“Free play” is a rising idea in child care and may be the answer to solving problems affiliated with social, cognitive and emotional development of kids. In a clinical report issued by the American Academy of Pediatrics and the Committee on Psychological Aspects of Child and Family Health, the entire memo was dedicated to the importance of child play. Such play lets kids apply their innovativeness while expanding adeptness, group involvement, neurological pathways and temperamental adaptiveness. Play is significant to a blooming brain evolvement. It is by means of free play young kids communicate with the world they’ve created. This prompts them to generate a reality they govern, vanquishing anxiety and rehearsing grown up responsibilities. While children interact in their fantasy, these creative delusions support advanced capabilities, and foster strengths needed in order to combat trying times that lie ahead in adulthood. Unstructured play urges a child to accept communal reliability, and a general understanding for peaceful conflict resolution. (Ginsburg) Play gives kids the much needed excuse and specified time to expand emotions and build upon skills needed as they progress through life. Without this creative outlet it may enable a fundamentally rigid social script that does not stimulate growth and learning; nor does it nurture cognitive competency or emotional mobility. Neurologically speaking, these behaviors are in their highest malleable stages throughout the beginnings childhood and should be given the amount of thorough analysis and positive care it undoubtedly deserves.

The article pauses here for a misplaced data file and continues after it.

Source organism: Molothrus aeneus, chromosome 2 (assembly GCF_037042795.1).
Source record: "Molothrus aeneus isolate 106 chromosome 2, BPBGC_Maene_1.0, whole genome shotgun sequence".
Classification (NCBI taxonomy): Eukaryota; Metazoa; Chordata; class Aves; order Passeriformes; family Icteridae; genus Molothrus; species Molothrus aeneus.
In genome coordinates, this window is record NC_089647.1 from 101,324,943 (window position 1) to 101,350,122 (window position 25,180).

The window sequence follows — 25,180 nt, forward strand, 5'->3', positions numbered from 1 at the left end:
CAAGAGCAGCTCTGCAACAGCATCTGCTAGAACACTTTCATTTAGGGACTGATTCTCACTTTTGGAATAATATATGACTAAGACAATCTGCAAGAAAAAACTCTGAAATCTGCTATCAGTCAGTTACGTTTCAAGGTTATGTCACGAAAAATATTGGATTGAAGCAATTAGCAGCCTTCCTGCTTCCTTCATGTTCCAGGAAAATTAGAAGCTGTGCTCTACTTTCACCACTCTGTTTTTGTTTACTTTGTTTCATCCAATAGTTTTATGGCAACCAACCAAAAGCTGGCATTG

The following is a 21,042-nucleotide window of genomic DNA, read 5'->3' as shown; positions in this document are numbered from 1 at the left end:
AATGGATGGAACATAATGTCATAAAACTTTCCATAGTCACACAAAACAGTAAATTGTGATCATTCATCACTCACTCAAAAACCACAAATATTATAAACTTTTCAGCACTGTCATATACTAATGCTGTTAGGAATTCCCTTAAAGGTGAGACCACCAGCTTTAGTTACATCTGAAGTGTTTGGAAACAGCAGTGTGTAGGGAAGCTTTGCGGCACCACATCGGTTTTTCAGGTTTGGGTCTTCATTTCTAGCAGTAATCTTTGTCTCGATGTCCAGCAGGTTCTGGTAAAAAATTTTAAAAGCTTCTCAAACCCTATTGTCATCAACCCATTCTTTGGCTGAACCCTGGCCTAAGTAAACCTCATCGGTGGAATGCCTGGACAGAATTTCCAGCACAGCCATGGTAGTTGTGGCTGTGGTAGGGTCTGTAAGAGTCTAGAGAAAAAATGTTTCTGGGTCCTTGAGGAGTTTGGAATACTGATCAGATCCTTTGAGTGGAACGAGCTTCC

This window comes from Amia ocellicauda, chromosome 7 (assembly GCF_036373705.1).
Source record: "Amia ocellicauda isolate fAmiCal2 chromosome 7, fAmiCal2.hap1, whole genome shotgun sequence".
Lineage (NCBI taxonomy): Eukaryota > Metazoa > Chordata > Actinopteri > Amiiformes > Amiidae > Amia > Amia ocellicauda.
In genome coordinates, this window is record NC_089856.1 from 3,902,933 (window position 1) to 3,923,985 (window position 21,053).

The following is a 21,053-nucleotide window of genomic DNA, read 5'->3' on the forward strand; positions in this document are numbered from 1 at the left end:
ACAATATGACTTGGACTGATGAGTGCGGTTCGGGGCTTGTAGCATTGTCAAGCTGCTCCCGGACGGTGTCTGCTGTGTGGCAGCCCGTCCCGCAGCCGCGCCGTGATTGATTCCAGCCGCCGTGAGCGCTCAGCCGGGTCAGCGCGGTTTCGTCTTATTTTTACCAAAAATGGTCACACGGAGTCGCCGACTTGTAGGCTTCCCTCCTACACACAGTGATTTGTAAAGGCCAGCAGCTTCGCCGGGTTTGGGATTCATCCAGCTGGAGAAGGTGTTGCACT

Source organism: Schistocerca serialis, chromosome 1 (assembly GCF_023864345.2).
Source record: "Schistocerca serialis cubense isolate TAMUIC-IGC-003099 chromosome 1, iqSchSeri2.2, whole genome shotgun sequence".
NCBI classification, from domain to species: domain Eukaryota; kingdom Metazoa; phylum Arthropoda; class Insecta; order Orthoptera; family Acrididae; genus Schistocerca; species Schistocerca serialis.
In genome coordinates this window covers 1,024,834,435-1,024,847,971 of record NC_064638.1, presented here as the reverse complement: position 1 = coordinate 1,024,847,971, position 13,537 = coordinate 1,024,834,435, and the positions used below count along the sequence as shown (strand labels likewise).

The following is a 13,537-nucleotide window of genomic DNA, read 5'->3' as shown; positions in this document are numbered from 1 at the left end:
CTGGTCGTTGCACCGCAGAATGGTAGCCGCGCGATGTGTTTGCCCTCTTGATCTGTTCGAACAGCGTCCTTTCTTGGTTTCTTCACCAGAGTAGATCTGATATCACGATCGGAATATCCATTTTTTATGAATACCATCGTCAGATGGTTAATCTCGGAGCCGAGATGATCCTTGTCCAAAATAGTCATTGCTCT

With an absence of play and excess of stress, this can predispose kindergarten age children to social and mental instabilities that may take form in their adolescent progression. Suicide rates have increased almost four times over for teens since the mid 1900s and more kids are being exposed to high degrees of social stress. Anything from the rising advocation of lofty performance on standardized testing, to the heightened amount of extra curricular activities, this is dramatically effecting the cortisol levels in young people. So much so, that in a recent poll to the average American seventh grader, when inquired “Am I happy with my life?”, only a staggering 36 percent answered ‘yes’. (Pelliserier) This perpetuates a dangerously high, stress-filled profile for young kids and begs the question as to whether or not this micromanaged approach in education and daily life is optimal for a child’s social development.